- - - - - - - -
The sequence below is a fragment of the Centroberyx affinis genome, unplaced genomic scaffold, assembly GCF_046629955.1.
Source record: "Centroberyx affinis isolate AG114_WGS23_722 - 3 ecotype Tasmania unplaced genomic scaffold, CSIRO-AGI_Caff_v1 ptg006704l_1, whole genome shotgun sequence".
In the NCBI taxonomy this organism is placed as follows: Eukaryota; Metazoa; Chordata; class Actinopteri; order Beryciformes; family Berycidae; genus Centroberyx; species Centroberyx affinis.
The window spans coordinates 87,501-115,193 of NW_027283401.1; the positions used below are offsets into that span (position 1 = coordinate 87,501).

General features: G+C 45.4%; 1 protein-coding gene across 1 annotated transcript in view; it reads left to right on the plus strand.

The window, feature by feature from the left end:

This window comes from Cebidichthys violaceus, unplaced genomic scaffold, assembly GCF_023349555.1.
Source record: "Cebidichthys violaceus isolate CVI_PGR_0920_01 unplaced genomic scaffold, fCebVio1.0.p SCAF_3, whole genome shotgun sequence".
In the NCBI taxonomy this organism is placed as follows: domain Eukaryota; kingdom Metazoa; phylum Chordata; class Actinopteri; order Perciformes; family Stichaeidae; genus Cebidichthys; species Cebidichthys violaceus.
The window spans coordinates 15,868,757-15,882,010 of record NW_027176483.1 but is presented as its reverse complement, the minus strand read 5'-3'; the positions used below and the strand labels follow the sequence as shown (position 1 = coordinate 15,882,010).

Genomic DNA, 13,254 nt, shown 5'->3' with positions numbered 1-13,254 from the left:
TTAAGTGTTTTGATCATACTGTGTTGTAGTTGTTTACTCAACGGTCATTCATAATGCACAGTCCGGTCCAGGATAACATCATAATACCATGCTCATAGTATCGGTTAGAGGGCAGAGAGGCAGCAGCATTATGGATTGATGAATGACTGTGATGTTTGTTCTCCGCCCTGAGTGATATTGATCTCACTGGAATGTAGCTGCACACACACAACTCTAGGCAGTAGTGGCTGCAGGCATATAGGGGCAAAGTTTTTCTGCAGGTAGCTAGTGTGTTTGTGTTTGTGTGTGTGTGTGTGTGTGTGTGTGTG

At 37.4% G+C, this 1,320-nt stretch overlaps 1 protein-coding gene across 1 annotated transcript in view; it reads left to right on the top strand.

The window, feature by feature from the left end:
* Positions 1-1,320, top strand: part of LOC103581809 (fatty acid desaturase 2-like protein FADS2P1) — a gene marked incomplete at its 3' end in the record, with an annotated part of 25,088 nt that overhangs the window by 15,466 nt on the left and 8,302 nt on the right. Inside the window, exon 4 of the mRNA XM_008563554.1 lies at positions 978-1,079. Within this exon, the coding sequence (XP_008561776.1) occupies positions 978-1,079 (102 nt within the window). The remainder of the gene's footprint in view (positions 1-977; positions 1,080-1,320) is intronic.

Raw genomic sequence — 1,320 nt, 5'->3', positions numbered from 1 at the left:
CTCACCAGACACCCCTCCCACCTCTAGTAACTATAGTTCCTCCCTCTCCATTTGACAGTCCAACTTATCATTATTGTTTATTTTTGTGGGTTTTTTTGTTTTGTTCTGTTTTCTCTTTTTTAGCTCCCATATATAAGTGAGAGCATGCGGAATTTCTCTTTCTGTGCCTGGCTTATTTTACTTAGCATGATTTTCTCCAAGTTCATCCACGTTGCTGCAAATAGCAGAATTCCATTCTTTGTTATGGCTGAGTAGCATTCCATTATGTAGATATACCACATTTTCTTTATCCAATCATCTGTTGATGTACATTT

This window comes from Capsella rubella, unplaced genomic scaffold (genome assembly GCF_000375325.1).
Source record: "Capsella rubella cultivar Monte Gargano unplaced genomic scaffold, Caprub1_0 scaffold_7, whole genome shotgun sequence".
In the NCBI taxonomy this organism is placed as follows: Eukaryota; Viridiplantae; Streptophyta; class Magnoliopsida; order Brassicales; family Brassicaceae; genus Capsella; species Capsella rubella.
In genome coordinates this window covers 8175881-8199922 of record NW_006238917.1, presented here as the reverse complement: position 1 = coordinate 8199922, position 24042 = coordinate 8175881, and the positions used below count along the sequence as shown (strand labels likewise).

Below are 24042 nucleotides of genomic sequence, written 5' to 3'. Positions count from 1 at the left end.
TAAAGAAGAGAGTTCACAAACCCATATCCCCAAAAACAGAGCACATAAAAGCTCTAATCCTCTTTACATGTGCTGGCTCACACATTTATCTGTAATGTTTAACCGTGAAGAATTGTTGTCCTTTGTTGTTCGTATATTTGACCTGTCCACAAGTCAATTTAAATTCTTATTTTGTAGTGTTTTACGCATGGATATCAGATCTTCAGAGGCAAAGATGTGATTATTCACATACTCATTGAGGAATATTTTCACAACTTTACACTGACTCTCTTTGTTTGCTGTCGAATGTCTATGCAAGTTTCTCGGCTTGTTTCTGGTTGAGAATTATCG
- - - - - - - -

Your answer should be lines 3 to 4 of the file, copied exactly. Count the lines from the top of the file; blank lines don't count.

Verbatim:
In the NCBI taxonomy this organism is placed as follows: Eukaryota; Metazoa; Chordata; class Actinopteri; order Beryciformes; family Berycidae; genus Centroberyx; species Centroberyx affinis.
The window spans coordinates 87,501-115,193 of NW_027283401.1; the positions used below are offsets into that span (position 1 = coordinate 87,501).